The Council on Foreign Relations (CFR) InfoGuide on Modern Slavery examines the forces driving slavery and the many forms it has taken, including debt bondage in India, forced labor in North Korea, and human trafficking in Europe and the United States. CFR InfoGuides are a multimedia series to promote understanding of complex foreign policy issues.
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This resource provides access to publications, reports and videos related to Commercially Sexually Exploited Children (CSEC) in child welfare, with particular emphasis on the role of California's child welfare agencies in supporting safety and stability for children and families impacted by commercial sexual exploitation.
Often compared to modern day slavery, human trafficking has become one of the world's largest hidden criminal industries. How do we, as youth, combat all forms of human trafficking?
In May and June 2011, PLOS Medicine published a commissioned six-part series on migration and health. If internal and international migrants comprised a nation, it would be the third most populous country in the world, just after China and India. Thus, there can be little doubt that population mobility is among the leading policy issues of the 21st century. However, policies to protect migrants and global health have so far been hampered by inadequate policy attention and poor international coordination. More coordination is needed across borders and policy sectors. In an editorial published at the end of the series, the PLOS Medicine Editors highlight one particularly troubling aspect of migration - sex trafficking - and what needs to be done to address it.
Legalized slavery has been abolished around the world, yet human trafficking remains a significant problem. Though slavery may not take the exact forms it did in the nineteenth century, approximately 45.8 million persons in 167 countries endure modern forms of slavery. Fellow Laura Murphy, Associate Professor of English and Director of the Modern Slavery Research Project at Loyola University New Orleans, is currently at work on a book about the way survivors of forced labor have mobilized the discourse of slavery in the twenty-first century to reinvigorate their struggles for freedom.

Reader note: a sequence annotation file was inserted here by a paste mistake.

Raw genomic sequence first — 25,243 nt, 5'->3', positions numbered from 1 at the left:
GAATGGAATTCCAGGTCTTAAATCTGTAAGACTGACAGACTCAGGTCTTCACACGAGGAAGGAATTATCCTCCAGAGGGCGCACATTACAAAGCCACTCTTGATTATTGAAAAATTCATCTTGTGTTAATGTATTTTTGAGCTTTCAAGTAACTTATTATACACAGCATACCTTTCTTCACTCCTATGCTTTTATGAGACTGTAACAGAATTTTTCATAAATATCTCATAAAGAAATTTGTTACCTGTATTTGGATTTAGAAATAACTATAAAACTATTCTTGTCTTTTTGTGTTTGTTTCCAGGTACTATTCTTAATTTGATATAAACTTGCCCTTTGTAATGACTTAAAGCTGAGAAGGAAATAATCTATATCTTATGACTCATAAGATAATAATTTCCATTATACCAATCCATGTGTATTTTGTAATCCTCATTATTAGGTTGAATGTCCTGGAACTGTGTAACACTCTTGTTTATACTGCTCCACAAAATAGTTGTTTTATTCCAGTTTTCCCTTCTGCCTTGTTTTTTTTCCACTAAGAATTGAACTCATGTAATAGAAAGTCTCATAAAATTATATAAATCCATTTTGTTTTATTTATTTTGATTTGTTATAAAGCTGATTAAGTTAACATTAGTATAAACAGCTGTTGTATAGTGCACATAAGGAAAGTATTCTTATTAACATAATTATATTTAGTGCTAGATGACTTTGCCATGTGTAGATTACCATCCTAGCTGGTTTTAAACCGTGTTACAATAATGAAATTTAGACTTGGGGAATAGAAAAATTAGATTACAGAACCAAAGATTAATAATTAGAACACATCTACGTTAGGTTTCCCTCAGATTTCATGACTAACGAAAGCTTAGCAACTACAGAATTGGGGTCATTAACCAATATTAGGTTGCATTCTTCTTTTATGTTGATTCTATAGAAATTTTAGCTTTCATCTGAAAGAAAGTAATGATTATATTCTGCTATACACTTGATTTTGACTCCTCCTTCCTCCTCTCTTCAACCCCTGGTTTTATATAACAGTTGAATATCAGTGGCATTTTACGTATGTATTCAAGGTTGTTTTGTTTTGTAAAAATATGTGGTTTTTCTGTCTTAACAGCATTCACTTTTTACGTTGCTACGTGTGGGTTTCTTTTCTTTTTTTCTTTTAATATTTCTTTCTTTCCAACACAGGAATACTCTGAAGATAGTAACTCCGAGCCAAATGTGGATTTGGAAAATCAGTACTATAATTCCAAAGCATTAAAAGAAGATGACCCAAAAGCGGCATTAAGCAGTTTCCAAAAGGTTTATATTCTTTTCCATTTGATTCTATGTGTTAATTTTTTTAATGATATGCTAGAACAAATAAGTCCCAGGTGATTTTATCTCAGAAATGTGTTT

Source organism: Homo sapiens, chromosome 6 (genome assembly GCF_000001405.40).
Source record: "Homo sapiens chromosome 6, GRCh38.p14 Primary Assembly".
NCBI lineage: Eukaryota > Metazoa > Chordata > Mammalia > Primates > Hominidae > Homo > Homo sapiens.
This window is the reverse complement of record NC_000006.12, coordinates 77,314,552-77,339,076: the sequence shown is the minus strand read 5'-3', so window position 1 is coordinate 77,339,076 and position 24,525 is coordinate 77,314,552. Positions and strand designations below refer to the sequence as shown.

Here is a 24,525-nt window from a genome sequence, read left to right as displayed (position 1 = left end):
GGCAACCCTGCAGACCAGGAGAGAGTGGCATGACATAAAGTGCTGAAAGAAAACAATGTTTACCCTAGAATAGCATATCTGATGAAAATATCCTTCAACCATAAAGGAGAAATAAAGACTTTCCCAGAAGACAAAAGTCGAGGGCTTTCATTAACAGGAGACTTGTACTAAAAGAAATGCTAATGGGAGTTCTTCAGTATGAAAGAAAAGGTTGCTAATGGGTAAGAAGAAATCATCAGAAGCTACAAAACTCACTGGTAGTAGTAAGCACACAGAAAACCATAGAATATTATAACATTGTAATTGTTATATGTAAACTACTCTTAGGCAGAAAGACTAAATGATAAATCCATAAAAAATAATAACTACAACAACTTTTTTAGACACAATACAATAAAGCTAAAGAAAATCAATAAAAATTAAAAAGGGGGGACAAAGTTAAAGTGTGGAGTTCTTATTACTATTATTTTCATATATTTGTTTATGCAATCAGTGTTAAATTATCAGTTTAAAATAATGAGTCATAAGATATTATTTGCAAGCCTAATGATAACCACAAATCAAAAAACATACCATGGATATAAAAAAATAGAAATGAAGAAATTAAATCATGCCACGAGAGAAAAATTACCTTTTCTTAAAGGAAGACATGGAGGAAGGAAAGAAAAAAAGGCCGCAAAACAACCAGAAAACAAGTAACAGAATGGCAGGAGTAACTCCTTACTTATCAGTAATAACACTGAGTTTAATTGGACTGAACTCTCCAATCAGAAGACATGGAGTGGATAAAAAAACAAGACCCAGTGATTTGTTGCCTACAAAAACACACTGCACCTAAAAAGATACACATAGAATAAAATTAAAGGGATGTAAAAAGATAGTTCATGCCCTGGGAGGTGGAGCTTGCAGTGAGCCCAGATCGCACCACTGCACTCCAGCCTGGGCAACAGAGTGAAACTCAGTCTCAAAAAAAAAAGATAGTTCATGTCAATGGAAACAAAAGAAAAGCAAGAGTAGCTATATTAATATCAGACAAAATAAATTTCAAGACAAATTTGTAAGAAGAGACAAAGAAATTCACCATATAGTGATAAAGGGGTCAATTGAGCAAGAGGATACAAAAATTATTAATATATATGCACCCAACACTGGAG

In this podcast, Murphy discusses the generic conventions of the slave narrative and how they complicate our notions of what it means to be free. For instance, in what she terms the “not-yet-freedom narrative,” survivors of slavery find their lives still circumscribed by systemic injustices, even after emancipation. By approaching the topic of slavery through the lens provided by literary analysis, Murphy argues it is possible to discover new insights into the conventions surrounding modern enslavement and more fully understand the experiences of those caught up in them.
In this project, you will explore a real-world problem, and then work through a series of steps to analyze that problem, research ways the problem could be solved, then propose a possible solution to that problem. Often, there are no specific right or wrong solutions, but sometimes one particular solution may be better than others. The key is making sure you fully understand the problem, have researched some possible solutions, and have proposed the solution that you can support with information / evidence.Begin by reading the problem statement in Step 1. Take the time to review all the information provided in the statement, including exploring the websites, videos and / or articles that are linked. Then work on steps 2 through 8 to complete this problem-based learning experience.
This e-case focuses on the collaborative design of policy to address sex trafficking in Minnesota. The purpose of this e-case is to explore how numerous leaders from different sectors collectively seized the opportunity to build and then persistently worked to collaboratively design policy to address a complex societal issue.
This resource provides access to videos produced and/or used by the Northern California Training Academy to support training for child welfare practitioners. To learn more about the Academy, please visit humanservices.ucdavis.edu/academy.